“There’s scientific consensus, US Representative Alexandria Ocasio-Cortez (D-NY) said in a 2019 livestream on climate change, “that the lives of children are going to be very difficult. And it does lead young people to have a legitimate question: Is it OK to still have children?”
Less than three years later, AOC’s mad at US Senator Joe Manchin (D-WV) for suggesting that perhaps Congress limit itself to one or two, rather than three, federal subsidies (from among a child tax credit, paid leave, or “universal” child care) in its multi-trillion dollar spending bill.
Ditto Bernie Sanders, who in 2019 indicated his support for population control to fight climate change, but in 2021 pronounces himself “delighted” by the expanded child tax credit and thunders that “we must now either make this Child Tax Credit expansion permanent or, at least, extend it for a number of years.”
I’m agnostic on the relationship between population and climate change, but I can’t help notice a contradiction when prominent progressives who claim to believe that overpopulation is a problem simultaneously support paying Americans to have more kids.
And that’s exactly what schemes like the child tax credit come down to. It’s a time-worn truism: If you want more of something, subsidize it. If you want less of something, penalize it.
True, those same progressives generally support using foreign aid to subsidize “family planning” elsewhere, but if overpopulation is the concern, that amounts to bailing water out of the bow of the boat and pouring it into, rather than off, the stern. At best.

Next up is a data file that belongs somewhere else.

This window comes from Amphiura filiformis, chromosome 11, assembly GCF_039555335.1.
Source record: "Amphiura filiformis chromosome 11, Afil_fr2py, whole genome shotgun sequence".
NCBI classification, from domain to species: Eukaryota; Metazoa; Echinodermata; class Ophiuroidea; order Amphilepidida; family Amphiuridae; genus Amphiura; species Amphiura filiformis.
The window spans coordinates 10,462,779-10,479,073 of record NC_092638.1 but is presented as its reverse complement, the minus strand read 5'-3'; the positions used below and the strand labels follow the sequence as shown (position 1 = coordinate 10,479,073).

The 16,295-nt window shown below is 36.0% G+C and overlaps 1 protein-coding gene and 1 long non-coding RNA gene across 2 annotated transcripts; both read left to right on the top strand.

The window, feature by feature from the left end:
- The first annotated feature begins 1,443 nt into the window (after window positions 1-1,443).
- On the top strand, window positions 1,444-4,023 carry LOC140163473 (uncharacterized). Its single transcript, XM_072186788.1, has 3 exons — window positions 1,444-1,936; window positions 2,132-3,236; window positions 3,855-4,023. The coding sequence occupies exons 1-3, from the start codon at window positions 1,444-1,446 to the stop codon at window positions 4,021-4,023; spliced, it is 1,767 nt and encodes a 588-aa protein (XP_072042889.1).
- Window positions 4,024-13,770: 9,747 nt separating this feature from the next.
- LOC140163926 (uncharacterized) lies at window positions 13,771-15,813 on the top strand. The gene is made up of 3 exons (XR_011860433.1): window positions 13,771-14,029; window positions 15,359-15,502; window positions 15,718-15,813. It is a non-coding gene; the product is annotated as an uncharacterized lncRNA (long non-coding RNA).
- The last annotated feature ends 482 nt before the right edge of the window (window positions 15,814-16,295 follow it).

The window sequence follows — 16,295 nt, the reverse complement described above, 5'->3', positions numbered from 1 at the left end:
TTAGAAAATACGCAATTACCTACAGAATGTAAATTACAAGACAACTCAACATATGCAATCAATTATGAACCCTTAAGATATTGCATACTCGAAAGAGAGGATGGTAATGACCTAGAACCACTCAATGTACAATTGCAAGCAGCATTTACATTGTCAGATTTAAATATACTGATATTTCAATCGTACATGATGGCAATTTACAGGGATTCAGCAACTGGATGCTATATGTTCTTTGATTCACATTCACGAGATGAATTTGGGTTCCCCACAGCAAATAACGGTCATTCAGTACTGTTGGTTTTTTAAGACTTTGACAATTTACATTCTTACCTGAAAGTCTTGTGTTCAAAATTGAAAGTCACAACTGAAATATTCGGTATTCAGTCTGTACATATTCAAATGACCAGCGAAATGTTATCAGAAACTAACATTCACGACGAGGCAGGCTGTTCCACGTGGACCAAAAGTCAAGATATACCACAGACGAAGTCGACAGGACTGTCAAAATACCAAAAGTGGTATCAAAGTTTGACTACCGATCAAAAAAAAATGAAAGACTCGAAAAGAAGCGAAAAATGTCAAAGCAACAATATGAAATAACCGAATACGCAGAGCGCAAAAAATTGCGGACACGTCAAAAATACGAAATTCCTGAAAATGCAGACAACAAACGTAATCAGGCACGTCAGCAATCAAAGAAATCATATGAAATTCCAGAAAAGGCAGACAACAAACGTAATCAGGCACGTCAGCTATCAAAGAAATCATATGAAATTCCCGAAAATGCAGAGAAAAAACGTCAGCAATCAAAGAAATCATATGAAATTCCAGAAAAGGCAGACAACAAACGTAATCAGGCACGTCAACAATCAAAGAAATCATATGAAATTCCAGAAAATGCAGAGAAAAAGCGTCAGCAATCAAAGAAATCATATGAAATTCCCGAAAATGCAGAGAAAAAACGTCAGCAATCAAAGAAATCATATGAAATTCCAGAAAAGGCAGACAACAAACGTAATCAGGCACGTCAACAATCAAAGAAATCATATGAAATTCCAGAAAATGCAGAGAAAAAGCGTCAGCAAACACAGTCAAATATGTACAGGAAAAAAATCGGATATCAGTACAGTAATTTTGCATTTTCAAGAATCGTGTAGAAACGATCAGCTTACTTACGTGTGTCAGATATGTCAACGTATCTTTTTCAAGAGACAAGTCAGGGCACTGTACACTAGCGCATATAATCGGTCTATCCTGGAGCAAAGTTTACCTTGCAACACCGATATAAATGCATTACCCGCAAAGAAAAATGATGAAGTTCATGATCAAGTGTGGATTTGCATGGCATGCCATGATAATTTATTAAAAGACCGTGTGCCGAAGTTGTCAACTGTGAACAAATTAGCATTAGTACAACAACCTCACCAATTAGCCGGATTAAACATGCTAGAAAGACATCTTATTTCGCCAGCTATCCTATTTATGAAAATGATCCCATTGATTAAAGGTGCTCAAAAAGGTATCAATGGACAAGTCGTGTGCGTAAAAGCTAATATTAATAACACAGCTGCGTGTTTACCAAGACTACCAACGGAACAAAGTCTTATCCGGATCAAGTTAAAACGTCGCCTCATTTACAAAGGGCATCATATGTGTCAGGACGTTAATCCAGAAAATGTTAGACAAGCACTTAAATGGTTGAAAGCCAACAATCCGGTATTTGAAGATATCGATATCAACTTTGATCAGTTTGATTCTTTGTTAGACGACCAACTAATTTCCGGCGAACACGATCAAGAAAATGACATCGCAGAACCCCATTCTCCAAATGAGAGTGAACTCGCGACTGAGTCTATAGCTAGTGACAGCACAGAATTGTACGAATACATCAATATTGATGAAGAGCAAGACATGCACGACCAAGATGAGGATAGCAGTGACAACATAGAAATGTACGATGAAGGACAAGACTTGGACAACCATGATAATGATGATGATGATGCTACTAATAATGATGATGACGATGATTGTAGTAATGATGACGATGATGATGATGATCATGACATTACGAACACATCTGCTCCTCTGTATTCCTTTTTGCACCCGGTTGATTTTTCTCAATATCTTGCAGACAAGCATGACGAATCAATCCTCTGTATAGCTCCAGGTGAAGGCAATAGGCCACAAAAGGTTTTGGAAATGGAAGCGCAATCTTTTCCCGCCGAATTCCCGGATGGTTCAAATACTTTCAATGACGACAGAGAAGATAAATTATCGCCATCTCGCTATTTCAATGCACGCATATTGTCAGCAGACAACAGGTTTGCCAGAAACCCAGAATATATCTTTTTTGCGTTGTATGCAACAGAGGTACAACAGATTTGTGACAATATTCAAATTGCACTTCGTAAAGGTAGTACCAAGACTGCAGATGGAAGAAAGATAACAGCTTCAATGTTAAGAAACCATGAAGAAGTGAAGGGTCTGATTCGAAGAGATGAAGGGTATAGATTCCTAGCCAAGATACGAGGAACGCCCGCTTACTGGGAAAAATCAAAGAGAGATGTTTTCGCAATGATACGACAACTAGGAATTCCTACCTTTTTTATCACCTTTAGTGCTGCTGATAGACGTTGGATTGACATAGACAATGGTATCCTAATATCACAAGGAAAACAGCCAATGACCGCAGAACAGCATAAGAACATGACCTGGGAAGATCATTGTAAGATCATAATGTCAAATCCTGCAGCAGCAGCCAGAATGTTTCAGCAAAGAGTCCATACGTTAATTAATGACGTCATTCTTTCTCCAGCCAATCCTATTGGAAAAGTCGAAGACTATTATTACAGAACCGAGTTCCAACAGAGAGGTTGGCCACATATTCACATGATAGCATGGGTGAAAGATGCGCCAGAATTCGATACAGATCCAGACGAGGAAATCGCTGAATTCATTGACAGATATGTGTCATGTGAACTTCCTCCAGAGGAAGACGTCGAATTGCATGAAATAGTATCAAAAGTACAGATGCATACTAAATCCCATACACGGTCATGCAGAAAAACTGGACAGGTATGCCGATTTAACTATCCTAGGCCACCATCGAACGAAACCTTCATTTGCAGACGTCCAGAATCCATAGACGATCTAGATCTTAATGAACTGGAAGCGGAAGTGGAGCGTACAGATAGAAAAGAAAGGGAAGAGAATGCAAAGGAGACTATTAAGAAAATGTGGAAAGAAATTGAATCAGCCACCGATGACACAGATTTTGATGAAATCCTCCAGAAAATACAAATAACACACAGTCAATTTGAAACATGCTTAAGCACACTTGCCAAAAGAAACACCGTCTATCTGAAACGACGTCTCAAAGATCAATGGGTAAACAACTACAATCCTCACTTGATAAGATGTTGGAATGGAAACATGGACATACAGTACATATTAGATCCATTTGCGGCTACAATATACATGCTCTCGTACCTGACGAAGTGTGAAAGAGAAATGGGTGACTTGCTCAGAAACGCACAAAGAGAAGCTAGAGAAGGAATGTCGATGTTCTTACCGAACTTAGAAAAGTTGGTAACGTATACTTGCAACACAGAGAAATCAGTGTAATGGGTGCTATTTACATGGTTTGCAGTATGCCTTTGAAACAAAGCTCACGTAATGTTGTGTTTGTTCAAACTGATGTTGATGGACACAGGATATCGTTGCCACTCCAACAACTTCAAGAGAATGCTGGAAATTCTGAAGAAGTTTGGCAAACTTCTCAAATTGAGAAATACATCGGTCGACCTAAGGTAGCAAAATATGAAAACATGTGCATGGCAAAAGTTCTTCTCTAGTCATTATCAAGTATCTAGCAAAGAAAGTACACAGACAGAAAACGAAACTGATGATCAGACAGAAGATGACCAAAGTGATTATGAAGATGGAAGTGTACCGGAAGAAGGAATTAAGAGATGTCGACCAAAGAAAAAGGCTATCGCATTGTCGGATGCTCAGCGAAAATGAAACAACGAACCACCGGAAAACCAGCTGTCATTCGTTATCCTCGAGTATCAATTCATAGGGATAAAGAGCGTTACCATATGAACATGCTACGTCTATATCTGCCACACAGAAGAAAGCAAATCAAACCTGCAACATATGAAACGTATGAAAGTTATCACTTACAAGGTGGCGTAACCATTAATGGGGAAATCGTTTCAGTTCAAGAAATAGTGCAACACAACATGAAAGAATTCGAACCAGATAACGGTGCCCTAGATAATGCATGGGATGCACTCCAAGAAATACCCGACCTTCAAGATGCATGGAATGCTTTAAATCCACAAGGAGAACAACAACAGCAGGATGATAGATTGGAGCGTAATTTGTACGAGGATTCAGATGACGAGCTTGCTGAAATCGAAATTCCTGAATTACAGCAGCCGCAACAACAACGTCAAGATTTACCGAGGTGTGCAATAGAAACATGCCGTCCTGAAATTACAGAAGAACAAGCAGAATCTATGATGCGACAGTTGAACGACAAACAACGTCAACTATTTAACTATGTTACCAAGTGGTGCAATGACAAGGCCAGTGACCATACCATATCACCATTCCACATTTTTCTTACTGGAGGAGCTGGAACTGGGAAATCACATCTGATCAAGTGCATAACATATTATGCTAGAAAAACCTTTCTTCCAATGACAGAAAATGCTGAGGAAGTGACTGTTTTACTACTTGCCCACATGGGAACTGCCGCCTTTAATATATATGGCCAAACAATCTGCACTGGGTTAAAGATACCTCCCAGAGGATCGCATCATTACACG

At worst … well, paying rich white people to breed and paying poor black and brown people not to sounds like something I’d expect to hear from a Tucker Carlson guest panel on “replacement theory.”
In addition to being agnostic on the relationship between population growth and climate change, I’m agnostic on the desirability or undesirability of population growth as such.
Assuming certain conditions — conditions which prevail in the United States, where contraception is inexpensive and widely available — it seems to me that population growth is largely self-regulating.
The costs of having children correlate strongly with the conditions affected by population. Prices will reflect food aplenty, or not enough. Childcare will be easily found and inexpensive, or scarce and costly. Wages will be high and unemployment low, or vice versa. More or fewer people will choose to become parents based on those conditions.
Government subsidies in either direction disrupt the complex but largely rational operations of that “market.” To at least some degree, they encourage having children when conditions say not to and discourage it when conditions say to go ahead.
Lowering taxes for everyone would be better policy than spending tax money on encouraging, or discouraging, parenthood.